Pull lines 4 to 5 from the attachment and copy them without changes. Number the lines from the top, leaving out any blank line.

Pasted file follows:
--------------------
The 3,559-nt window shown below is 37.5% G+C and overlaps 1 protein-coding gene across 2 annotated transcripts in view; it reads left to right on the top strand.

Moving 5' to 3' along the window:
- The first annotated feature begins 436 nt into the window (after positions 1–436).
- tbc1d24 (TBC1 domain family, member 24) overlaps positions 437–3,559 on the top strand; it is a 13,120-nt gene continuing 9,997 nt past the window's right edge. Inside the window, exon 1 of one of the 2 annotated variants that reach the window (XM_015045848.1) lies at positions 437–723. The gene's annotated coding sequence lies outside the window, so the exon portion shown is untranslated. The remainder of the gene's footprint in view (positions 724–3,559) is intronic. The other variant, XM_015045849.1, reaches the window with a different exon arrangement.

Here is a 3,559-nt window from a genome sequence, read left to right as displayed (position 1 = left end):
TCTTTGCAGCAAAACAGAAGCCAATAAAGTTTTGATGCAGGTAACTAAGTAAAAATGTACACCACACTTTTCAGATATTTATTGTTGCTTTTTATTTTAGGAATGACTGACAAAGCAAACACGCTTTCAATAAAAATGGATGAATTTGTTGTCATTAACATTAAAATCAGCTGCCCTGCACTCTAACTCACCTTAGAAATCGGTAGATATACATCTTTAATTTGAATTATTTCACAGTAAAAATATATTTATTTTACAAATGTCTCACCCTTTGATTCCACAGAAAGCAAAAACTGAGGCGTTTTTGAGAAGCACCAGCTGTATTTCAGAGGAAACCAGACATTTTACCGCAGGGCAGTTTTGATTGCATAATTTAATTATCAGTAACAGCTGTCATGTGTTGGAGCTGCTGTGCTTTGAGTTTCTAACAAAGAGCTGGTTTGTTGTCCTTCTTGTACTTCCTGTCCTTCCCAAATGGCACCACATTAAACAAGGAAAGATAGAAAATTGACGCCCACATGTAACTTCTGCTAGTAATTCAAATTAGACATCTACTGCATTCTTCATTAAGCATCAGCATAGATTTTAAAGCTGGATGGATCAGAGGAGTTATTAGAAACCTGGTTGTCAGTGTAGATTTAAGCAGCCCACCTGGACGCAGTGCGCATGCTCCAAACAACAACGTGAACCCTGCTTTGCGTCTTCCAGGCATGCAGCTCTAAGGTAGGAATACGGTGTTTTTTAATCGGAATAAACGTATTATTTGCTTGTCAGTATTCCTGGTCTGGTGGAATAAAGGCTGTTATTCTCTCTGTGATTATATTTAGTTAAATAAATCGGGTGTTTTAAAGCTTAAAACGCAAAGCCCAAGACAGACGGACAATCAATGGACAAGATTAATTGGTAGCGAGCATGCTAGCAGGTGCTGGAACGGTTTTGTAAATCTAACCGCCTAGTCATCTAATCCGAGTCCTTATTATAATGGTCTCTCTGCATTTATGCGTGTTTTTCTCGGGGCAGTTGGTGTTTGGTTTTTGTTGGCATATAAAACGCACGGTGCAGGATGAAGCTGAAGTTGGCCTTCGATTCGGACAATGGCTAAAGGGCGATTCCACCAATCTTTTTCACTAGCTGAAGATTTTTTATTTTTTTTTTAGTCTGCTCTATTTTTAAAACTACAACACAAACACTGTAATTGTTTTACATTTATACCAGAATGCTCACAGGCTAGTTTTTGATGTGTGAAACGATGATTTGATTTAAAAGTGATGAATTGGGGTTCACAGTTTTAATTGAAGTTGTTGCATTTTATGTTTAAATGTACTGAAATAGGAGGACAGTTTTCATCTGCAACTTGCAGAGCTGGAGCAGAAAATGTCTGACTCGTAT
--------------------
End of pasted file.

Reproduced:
- tbc1d24 (TBC1 domain family, member 24) overlaps positions 437–3,559 on the top strand; it is a 13,120-nt gene continuing 9,997 nt past the window's right edge. Inside the window, exon 1 of one of the 2 annotated variants that reach the window (XM_015045848.1) lies at positions 437–723. The gene's annotated coding sequence lies outside the window, so the exon portion shown is untranslated. The remainder of the gene's footprint in view (positions 724–3,559) is intronic. The other variant, XM_015045849.1, reaches the window with a different exon arrangement.

Here is a 3,559-nt window from a genome sequence, read left to right as displayed (position 1 = left end):